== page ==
I spent the day in a rainy, off-season seaside town in North Wales. It was bliss.
No, really. It is the third time I’ve covered this destination for a certain publisher and being the returning writer means I can draw on prior experience to really get under the skin of the place.
I’m enjoying the benefit of bypassing the mediocre attractions and so-so places to eat I tested last time, and cutting to the quick of the real quality.
I can see how some local businesses in tourism have grown and how others I was unsure about last time have floundered. I am revisiting favourite coffee shops and sneaking in a cheeky half at favourite local bars along the way.
I’ve even recognised some familiar faces I met on previous bouts of research. One B&B owner almost embraced today on his doorstep like a long-lost prodigal son.
Pounding the streets
But don’t get me wrong. I’m still earning my money by getting out there, walking the pavements and personally checking everything first hand.
Just today I walked about one mile out of Conway to have a look at a new B&B someone had recommended to me. There was a dearth of quality places to stay and I needed some decent new places to increase my coverage.
It was worth the walk. Friendly, homely and perfect for the new edition. The owner even prepares her own hand-drawn walking maps to highlight hidden-gem local attractions to her guests.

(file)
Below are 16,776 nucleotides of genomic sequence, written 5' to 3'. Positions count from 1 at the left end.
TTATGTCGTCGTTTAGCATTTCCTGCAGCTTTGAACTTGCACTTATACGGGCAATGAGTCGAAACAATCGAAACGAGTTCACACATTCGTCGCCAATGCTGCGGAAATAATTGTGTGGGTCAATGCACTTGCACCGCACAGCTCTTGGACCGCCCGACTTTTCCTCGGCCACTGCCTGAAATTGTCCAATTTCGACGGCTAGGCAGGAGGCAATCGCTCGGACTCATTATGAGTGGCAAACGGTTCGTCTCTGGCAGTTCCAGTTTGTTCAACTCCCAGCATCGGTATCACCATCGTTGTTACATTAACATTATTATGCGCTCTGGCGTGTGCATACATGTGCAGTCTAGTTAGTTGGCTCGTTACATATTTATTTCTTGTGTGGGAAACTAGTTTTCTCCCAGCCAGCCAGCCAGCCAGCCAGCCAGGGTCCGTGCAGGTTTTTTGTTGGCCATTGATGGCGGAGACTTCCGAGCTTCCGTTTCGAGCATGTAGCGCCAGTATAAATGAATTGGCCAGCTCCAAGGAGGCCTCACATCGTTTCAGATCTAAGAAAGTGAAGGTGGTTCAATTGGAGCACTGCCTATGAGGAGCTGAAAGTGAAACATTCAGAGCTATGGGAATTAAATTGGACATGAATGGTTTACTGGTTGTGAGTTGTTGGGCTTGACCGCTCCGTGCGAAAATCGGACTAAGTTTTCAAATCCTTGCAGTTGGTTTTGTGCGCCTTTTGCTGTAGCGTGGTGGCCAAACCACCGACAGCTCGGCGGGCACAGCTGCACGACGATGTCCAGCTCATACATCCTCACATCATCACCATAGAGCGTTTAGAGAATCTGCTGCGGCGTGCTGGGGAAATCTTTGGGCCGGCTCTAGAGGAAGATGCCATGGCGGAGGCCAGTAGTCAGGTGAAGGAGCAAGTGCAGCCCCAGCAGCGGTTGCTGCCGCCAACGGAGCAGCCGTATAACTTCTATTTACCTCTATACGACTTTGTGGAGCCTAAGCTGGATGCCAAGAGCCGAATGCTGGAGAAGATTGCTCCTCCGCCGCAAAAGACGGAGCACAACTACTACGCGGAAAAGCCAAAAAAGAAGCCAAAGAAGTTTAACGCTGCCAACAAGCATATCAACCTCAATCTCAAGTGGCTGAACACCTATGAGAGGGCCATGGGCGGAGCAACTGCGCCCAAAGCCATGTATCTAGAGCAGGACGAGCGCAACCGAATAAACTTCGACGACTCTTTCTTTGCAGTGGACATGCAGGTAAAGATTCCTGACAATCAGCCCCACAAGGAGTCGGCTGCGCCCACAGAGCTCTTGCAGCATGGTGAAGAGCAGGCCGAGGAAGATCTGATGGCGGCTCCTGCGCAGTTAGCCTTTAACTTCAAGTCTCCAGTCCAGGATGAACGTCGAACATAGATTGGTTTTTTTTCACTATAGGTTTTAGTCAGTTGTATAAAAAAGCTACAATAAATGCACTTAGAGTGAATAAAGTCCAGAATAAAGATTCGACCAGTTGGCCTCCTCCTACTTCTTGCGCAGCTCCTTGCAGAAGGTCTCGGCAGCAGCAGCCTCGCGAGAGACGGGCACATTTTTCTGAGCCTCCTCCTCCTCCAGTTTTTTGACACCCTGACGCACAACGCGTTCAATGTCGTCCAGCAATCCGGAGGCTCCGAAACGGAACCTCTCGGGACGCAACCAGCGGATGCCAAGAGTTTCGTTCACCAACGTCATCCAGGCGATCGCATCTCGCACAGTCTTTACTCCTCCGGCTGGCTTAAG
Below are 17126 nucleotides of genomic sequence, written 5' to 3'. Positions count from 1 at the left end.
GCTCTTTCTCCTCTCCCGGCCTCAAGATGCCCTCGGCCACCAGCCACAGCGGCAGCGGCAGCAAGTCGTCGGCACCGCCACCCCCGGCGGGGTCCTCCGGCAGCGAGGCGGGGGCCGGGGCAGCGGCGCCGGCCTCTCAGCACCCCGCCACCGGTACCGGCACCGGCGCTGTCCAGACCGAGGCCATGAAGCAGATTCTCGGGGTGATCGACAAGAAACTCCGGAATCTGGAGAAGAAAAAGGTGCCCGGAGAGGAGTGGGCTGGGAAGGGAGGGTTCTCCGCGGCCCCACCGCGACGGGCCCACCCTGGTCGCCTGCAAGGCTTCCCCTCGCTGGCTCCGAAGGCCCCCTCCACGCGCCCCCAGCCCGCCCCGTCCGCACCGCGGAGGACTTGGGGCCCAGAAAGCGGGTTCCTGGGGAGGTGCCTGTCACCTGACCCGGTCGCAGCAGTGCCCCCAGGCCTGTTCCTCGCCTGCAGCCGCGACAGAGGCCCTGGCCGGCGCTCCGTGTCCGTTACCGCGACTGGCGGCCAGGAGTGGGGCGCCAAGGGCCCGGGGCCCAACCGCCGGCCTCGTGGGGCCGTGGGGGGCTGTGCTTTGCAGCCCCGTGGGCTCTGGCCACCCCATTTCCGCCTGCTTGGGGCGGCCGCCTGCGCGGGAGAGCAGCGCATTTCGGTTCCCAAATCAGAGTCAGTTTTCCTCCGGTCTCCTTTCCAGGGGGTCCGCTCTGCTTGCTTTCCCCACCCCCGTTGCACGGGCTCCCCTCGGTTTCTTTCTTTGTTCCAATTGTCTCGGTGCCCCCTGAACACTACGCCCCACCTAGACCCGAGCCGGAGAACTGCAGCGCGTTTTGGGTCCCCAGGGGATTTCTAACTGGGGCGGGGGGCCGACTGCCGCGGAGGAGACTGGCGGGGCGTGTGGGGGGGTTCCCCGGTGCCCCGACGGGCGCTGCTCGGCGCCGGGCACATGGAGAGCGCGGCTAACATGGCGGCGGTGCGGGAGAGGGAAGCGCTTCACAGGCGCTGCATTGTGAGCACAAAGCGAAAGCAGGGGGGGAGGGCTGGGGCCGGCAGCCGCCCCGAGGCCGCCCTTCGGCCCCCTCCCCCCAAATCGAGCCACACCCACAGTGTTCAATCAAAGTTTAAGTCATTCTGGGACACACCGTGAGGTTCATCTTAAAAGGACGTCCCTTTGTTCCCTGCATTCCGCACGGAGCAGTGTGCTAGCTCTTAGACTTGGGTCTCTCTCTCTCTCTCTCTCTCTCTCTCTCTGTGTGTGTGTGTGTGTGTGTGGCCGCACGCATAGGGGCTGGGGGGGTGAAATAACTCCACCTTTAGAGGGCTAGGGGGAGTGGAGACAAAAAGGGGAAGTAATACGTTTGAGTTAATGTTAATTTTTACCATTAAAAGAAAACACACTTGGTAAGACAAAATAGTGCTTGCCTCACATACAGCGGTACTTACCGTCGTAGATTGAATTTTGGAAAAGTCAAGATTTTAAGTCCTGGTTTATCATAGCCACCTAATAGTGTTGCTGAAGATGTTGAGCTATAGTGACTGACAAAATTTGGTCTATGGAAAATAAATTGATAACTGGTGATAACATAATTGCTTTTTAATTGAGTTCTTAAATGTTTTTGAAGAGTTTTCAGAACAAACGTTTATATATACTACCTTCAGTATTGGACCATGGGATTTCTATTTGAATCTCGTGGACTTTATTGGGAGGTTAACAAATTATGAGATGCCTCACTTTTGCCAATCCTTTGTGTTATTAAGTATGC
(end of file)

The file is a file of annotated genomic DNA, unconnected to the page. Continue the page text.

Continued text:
You can have a sneak preview by following this link.
Walking back into town for lunch, I was pondering some recent posts by fellow freelancers, notably a post on WorldofJames about how holidaymakers don’t trust guidebooks, and a post from Travelblather about how PRs don’t take guidebook writers seriously.
I know I’m going out of my way to research the most reliable and up-to-date information for my next edition. And I’m sure many of my colleagues from the British Guild of Travel Writers do the same.
So why are guidebooks increasingly under attack? To me, a well-researched guide – whether print or online – is far better than some propaganda-fuelled bitching session on one of the customer reviews websites.
And it makes for far better editorial coverage, especially if you can spin-off story ideas from your research.
No easy ride
I spent today trying to find beauty in North Wales despite low-season early closing and a light-to-medium drizzle.
I think I succeeded. But will my guidebook shift units?
Maybe I should be using my destination knowledge to develop an iPhone app, or marketing a SEA-friendly website about hidden gems of North Wales on a wet Wednesday in March?
Over to you.